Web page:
Technology is an important tool, but it will take an ecosystem of educators, students, and caregivers to make the most of it.
- The old adage that it "takes a village" has proven true for education in the time of coronavirus. What constitutes a "school" and who is considered an "educator" has changed out of necessity, but important opportunities for the future have come from these unexpected circumstances as communities have and continue to adapt.
- "The greatest human superpower is empathy," says Kaya Henderson, "the ability to deeply connect with other people and to see yourself in them and to see them in you." She argues that "a part of the reason why we are so divided in this world today is because we see people as 'other' and we don't see them as extensions of ourselves."
- While technology has become a big part of the education landscape, community is still the keystone. "I want technology to amplify and to scale excellence," Henderson says. "To amplify knowledge and to scale excellence all at the same time while paying deep attention to the human connections that are integral to education."
There are pros and cons to owning a pet as a marginalized individual.
- Since 2018, an ongoing study at the VCU School of Social Work has been analyzing the way pets impact the lives of young LGBTQ individuals.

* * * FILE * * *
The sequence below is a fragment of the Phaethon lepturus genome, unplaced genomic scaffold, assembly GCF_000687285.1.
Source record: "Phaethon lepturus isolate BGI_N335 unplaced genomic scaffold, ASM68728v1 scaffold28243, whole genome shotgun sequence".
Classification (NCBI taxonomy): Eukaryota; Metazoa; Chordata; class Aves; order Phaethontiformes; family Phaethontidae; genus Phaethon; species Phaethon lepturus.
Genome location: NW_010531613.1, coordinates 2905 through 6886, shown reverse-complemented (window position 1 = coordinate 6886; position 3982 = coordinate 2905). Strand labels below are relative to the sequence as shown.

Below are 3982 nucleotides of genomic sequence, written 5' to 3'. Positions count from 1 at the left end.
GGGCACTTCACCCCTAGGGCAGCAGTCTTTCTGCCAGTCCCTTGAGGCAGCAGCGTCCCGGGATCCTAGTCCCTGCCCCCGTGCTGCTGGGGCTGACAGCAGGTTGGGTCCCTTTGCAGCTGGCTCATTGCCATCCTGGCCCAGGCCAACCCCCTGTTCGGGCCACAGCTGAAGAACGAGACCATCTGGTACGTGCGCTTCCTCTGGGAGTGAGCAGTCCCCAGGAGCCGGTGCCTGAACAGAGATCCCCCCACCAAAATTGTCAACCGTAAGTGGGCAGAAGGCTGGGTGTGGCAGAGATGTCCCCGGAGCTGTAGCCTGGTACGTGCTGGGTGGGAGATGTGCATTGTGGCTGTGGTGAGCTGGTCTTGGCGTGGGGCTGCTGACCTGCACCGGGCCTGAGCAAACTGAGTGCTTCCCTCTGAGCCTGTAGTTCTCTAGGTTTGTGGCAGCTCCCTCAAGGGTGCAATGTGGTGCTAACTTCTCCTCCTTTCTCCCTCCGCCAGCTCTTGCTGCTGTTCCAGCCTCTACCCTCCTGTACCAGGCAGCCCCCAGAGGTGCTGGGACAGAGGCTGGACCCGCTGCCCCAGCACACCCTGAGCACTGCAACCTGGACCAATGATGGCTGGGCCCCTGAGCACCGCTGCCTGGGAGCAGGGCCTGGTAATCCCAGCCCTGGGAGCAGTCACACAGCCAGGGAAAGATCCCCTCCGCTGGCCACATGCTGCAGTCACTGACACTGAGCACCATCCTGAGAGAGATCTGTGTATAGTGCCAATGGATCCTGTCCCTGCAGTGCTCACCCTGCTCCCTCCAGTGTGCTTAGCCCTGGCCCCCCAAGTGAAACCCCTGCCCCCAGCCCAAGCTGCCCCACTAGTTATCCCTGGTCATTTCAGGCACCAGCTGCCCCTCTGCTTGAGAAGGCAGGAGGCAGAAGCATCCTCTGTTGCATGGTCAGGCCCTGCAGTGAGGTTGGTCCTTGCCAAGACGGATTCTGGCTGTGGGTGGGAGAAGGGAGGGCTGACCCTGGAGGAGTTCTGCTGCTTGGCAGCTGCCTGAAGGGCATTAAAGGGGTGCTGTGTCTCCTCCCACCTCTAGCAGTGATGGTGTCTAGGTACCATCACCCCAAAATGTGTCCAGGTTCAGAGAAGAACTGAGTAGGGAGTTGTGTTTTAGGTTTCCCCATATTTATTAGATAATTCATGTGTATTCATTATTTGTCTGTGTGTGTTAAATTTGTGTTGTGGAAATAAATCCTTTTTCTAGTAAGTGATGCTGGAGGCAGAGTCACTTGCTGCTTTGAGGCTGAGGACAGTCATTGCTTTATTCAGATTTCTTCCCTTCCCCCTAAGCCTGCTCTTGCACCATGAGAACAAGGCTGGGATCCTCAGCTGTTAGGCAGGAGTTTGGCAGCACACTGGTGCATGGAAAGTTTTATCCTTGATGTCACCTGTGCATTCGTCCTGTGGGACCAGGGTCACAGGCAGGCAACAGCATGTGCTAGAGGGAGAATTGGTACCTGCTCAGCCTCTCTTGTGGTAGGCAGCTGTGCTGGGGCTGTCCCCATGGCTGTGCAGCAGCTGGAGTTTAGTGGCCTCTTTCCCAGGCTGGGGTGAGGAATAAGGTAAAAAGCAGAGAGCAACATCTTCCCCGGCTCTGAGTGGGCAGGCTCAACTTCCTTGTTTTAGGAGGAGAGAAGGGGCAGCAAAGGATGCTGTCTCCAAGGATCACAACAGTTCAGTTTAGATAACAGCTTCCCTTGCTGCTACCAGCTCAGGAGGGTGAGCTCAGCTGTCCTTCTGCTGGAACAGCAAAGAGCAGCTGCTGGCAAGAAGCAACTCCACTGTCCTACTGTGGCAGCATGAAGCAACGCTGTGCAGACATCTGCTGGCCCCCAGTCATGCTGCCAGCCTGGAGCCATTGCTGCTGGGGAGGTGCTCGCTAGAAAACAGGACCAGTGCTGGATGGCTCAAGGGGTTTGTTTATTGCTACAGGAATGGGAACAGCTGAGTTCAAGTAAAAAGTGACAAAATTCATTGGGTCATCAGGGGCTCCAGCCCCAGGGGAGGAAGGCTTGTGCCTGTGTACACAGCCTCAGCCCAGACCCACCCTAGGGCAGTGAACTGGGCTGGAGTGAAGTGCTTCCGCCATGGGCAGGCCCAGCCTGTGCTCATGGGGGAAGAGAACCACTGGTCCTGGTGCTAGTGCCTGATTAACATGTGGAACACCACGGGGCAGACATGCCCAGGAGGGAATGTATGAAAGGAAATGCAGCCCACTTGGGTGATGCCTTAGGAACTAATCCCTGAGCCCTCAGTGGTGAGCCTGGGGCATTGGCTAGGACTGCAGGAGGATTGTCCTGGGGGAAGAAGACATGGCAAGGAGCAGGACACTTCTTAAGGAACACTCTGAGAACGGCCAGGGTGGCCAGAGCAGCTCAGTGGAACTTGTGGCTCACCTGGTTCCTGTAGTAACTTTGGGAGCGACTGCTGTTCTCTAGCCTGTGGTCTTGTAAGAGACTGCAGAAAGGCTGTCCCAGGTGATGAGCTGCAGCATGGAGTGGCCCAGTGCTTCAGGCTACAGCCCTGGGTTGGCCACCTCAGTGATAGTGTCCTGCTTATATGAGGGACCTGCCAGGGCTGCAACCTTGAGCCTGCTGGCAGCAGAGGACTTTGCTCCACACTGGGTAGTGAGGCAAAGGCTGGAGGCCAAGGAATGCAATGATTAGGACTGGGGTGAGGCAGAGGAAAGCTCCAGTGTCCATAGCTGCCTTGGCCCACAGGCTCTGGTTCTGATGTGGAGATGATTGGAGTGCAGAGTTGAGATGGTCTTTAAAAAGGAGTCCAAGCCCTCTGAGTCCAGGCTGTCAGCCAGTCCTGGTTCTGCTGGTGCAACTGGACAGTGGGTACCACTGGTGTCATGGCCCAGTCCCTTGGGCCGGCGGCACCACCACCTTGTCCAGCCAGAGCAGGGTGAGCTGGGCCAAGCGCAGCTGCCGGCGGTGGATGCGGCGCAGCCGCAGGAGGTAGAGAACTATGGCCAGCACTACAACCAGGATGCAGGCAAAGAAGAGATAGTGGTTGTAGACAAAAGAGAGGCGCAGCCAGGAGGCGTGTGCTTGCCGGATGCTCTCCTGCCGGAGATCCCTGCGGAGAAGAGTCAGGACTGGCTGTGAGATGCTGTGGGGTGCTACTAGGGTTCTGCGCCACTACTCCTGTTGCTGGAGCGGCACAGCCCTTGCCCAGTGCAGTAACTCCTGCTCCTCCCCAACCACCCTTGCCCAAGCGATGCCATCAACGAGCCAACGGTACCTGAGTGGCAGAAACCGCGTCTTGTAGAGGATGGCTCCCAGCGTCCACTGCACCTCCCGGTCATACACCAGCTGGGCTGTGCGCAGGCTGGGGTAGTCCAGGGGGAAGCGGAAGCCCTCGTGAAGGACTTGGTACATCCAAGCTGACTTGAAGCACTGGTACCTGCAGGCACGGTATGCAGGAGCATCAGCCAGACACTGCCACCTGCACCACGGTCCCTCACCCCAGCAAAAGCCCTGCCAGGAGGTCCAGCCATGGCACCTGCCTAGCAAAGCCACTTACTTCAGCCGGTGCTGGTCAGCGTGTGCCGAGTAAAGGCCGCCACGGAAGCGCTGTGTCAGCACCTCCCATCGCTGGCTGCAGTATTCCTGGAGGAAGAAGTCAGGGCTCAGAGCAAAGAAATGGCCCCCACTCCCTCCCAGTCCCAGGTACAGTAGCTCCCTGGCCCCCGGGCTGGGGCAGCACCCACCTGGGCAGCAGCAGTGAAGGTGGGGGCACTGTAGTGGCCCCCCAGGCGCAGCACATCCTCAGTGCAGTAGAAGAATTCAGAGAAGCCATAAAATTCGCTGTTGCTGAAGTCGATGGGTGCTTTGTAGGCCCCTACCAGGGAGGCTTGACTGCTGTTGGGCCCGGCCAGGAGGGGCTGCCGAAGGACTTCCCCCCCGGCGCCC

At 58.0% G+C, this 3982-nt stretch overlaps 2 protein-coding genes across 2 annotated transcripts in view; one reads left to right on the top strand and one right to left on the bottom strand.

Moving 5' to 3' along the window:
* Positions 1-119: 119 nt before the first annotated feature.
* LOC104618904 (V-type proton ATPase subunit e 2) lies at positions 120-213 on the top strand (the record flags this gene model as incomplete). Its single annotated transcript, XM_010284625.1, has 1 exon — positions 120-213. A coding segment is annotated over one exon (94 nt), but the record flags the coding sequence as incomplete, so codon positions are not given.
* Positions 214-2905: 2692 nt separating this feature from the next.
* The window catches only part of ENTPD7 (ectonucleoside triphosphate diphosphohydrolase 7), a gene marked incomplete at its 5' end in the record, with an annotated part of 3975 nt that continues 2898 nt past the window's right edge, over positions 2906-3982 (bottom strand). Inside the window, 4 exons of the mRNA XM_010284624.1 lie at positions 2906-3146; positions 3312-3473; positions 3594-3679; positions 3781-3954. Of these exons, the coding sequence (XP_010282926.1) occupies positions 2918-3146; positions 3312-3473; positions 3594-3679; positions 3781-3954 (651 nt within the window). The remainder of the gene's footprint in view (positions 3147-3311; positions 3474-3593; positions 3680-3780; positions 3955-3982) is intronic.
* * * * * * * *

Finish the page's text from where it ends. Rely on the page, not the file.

- From animal-assisted therapy practices to having therapy dogs in schools to reduce anxiety, there are many mental health benefits to animal-human interactions.
- While the majority of current research is being focused on people who are not discriminated against or marginalized by society, this specific study could bring more clarity to how pets positively and negatively impact the lives of young LGBTQ people.
Does human-animal interaction impact a person’s experience and well-being?<img type="lazy-image" data-runner-src="https://assets.rebelmouse.io/eyJhbGciOiJIUzI1NiIsInR5cCI6IkpXVCJ9.eyJpbWFnZSI6Imh0dHBzOi8vYXNzZXRzLnJibC5tcy8yMzYwOTk3MS9vcmlnaW4uanBnIiwiZXhwaXJlc19hdCI6MTY0NzIwNTMzM30.Ds_HSw-0zhZF5YeR89_wjGHIxxFX5_mEwOaJXKXvSQ4/img.jpg?width=1245&coordinates=0%2C103%2C0%2C1&height=700" id="062fe" class="rm-shortcode" data-rm-shortcode-id="178f39b7a1684e0e36195bcd14d9cdef" data-rm-shortcode-name="rebelmouse-image" alt="two women standing in front of the golden gate bridge with their dog" />
From animal-assisted therapies to having dogs visit schools to bring down stress and anxiety levels, there have been many studies that look at the benefits of pet ownership.